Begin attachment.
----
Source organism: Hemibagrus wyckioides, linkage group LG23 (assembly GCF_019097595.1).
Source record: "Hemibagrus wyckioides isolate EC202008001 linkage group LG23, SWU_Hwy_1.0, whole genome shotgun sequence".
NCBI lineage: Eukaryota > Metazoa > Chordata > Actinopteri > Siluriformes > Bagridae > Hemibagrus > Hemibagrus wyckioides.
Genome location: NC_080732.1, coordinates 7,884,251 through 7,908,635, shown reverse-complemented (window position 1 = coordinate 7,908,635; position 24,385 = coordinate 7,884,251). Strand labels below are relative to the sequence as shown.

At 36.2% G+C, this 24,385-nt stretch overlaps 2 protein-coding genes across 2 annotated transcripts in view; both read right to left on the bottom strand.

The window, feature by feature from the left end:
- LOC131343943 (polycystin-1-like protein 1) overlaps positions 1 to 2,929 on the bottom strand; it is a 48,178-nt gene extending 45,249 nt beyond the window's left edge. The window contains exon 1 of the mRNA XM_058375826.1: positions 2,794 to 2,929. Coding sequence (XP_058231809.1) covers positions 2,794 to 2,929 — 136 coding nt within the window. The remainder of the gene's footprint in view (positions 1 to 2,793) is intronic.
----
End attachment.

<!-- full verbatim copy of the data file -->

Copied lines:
Source organism: Hemibagrus wyckioides, linkage group LG23 (assembly GCF_019097595.1).
Source record: "Hemibagrus wyckioides isolate EC202008001 linkage group LG23, SWU_Hwy_1.0, whole genome shotgun sequence".
NCBI lineage: Eukaryota > Metazoa > Chordata > Actinopteri > Siluriformes > Bagridae > Hemibagrus > Hemibagrus wyckioides.
Genome location: NC_080732.1, coordinates 7,884,251 through 7,908,635, shown reverse-complemented (window position 1 = coordinate 7,908,635; position 24,385 = coordinate 7,884,251). Strand labels below are relative to the sequence as shown.

At 36.2% G+C, this 24,385-nt stretch overlaps 2 protein-coding genes across 2 annotated transcripts in view; both read right to left on the bottom strand.

The window, feature by feature from the left end:
- LOC131343943 (polycystin-1-like protein 1) overlaps positions 1 to 2,929 on the bottom strand; it is a 48,178-nt gene extending 45,249 nt beyond the window's left edge. The window contains exon 1 of the mRNA XM_058375826.1: positions 2,794 to 2,929. Coding sequence (XP_058231809.1) covers positions 2,794 to 2,929 — 136 coding nt within the window. The remainder of the gene's footprint in view (positions 1 to 2,793) is intronic.